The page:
Country Living Series

Wednesday, October 22, 2014

Picking pears

We've had a dry spell that's made me kinda complacent about harvesting the last of the garden goodies, but it needed to get done; so last week I finally got around to picking the pears.

Because the pear tree had been hooked up to the drip irrigation system all summer, the resulting fruit was beatiful. The pears were about a pound each.

This little tree isn't terribly tall, but it's taller than me, so I used the stepladder to reach the higher branches. Time to get a fruit picker (we had one in Oregon and it worked great, but we've lost it).

Here's the harvest from our single tree. Not enormous, perhaps, but it's the most I've had to date from this tree and I'm tickled to pieces.

I spread the pears out to ripen, but left them a bit too long, as some of them began to develop bad spots. Time to can! Incidentally, here's a tip to tell when a pear is ripe: gently press the flesh just around the stem. If it "gives" a bit, the pear is ripe.

I peeled and sliced into rough quarters (some were smaller due to the need to cut out bad spots).

I gave a bit to Lihn, Younger Daughter's Quaker parrot. She thought it was the greatest thing since sliced bread... and she loves sliced bread.

I packed the pear pieces into quart jars, then made the syrup. I prefer a thin syrup, which is a 2:1 ration of water:sugar. The syrup should come to a boil.

Scraps. Last year I made pear vinegar out of the fruit scraps, but I still have plenty of vinegar in my pantry, so these scraps went into the compost pile.

I ended up with seven quarts and one pint of pears.

Scalding my Tattler lids.

Filling the jars with syrup.

Wiping the jars and checking for nicks in the rims.

Whoops. This jar had a small nick. Tiny, but just enough to keep the lid from sealing.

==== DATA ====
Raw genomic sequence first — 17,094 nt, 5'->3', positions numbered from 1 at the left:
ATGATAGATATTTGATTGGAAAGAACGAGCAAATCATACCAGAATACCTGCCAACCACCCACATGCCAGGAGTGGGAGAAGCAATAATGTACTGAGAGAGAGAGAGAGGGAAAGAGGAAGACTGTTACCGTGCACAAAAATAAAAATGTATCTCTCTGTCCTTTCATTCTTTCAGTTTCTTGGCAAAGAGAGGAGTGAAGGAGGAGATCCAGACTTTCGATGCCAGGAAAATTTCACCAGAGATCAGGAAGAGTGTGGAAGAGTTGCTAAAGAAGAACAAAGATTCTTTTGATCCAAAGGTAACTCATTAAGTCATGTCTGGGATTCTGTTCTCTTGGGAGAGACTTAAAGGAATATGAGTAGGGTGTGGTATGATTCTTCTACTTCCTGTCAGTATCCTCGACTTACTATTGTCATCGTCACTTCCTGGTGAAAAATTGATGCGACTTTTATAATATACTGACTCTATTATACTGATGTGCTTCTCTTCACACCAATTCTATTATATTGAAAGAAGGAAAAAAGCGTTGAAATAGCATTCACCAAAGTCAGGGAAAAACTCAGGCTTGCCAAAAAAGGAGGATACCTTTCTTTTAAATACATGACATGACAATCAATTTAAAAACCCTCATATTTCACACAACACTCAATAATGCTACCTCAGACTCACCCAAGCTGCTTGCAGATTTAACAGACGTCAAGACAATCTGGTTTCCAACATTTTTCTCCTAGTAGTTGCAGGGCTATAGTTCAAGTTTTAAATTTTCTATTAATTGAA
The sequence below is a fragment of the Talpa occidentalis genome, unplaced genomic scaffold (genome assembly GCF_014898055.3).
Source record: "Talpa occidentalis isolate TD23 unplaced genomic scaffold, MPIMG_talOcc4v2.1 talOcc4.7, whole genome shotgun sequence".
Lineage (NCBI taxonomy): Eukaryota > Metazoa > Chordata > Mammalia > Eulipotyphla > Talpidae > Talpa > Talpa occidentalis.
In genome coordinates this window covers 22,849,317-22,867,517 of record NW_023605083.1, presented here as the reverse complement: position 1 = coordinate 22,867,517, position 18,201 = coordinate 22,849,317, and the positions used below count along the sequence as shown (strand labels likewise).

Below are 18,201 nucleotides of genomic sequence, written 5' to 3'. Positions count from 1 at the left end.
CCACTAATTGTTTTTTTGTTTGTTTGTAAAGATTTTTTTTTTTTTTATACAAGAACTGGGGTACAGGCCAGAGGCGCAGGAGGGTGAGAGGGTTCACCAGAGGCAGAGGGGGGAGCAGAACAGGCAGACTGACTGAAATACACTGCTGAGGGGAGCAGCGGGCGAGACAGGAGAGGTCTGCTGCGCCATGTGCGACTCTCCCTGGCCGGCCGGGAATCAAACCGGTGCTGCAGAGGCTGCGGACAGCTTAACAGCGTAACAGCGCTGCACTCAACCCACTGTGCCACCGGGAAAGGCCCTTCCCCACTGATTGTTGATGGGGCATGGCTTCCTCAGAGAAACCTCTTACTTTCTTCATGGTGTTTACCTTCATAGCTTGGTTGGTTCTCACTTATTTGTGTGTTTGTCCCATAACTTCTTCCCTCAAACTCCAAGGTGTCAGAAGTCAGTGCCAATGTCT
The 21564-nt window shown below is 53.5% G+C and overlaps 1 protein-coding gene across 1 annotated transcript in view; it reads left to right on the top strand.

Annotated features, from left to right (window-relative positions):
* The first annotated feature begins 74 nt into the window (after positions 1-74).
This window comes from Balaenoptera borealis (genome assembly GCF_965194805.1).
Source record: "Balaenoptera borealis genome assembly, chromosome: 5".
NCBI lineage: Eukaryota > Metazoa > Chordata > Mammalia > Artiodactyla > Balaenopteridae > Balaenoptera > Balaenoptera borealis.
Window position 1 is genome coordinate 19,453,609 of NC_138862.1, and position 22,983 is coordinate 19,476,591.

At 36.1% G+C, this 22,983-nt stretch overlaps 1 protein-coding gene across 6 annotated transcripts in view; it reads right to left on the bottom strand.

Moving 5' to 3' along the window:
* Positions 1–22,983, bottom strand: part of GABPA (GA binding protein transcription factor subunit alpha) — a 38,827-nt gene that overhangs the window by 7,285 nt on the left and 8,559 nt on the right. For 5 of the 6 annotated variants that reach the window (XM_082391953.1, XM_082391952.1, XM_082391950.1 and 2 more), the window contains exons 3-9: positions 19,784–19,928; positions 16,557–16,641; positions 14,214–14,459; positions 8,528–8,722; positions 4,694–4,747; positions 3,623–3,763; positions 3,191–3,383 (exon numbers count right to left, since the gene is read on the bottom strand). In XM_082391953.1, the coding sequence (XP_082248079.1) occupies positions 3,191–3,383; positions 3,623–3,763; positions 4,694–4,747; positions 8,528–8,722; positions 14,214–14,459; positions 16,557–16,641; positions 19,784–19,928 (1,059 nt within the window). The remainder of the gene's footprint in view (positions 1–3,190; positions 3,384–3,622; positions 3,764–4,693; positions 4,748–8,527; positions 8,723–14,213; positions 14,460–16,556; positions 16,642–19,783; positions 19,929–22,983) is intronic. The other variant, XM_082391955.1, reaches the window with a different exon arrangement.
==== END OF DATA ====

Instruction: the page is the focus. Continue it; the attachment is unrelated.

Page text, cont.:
So I cleaned another jar and upended the contents of the nicked jar into it.

(I cleaned the nicked jar and demoted it to storing dry goods.)

Putting the lids on.

Into the water bath. Cold-packed pears need to be boiled for 30 minutes (for quarts).

Out of the canner and onto the counter, cooling.

I always love it when I can take a food item from beginning (planting the pear tree ten years ago) to end (on our pantry shelf).

I love living on a homestead.


  1. I use nail polish to paint DRY on the base of chipped jars, then use them to,store the dehyrated

  2. Those are some beautiful pears! We got pears this year, too...first time in 8 years. Ours are not as big as yours, but we are grateful to have them. Canned them all up, too. Do you get pears every year?

  3. I don't have a pear tree but manage to pick them from a tree that belongs to someone who does not want pears or from a pear tree on municipal property.

  4. The pears are beautiful. Do you brew kombucha? A second brew with the leftover pear pieces would have been so tasty. Like a fizzy pear soda.

  5. I agree wholeheartedly on the fruit picker. We are lucky enough to have several decades old pear trees and the picker really works. I was skeptical at first but it does work as advertised! The only problem is that your arms get tired after some time. I guess I need to do more garden hoeing to get into better shape. The best thing we got last year was some fruit leather that we made. Really tasty.

  6. Do you recall what type of pear tree you have?

  7. I read recently that to get a good pear they must be picked before they are ripe and allowed to ripen off the tree. Wish I had known this years ago. Our nieghbor had a very large pear tree that produced hundreds of pears but they were always hard or too soft. Had I just known to take the hard ones and ripen them before eating.

  8. Congratulations on your harvest! We are still waiting on our trees to mature, but we live where we can buy them in bulk and do a lot of canning. One thing we like to do is use a melon baller to core the pear halves. The melon baller can also be used to cut what's left of the blossom end out and then the fibrous stem can be removed by pulling. It saves us substantial time over course of hundreds of pounds of pears!

  9. Canned pears have been one of my favorite foods since I was a little kid. When I was feeling a bit low, or had a touch of the flu or whatever, my Mom would open a cold can of pears (she kept them in the fridge) and I was in Heaven! Got better real quick, too! I've often wondered why no one cans pear juice. I'd buy a ton of it! --Fred in AZ

  10. My Grandmother said that her mother used to wrap each pear in newspaper and ripen them under the bed. Perhaps you can try ripening them in darkness next year to minimize the bad spots.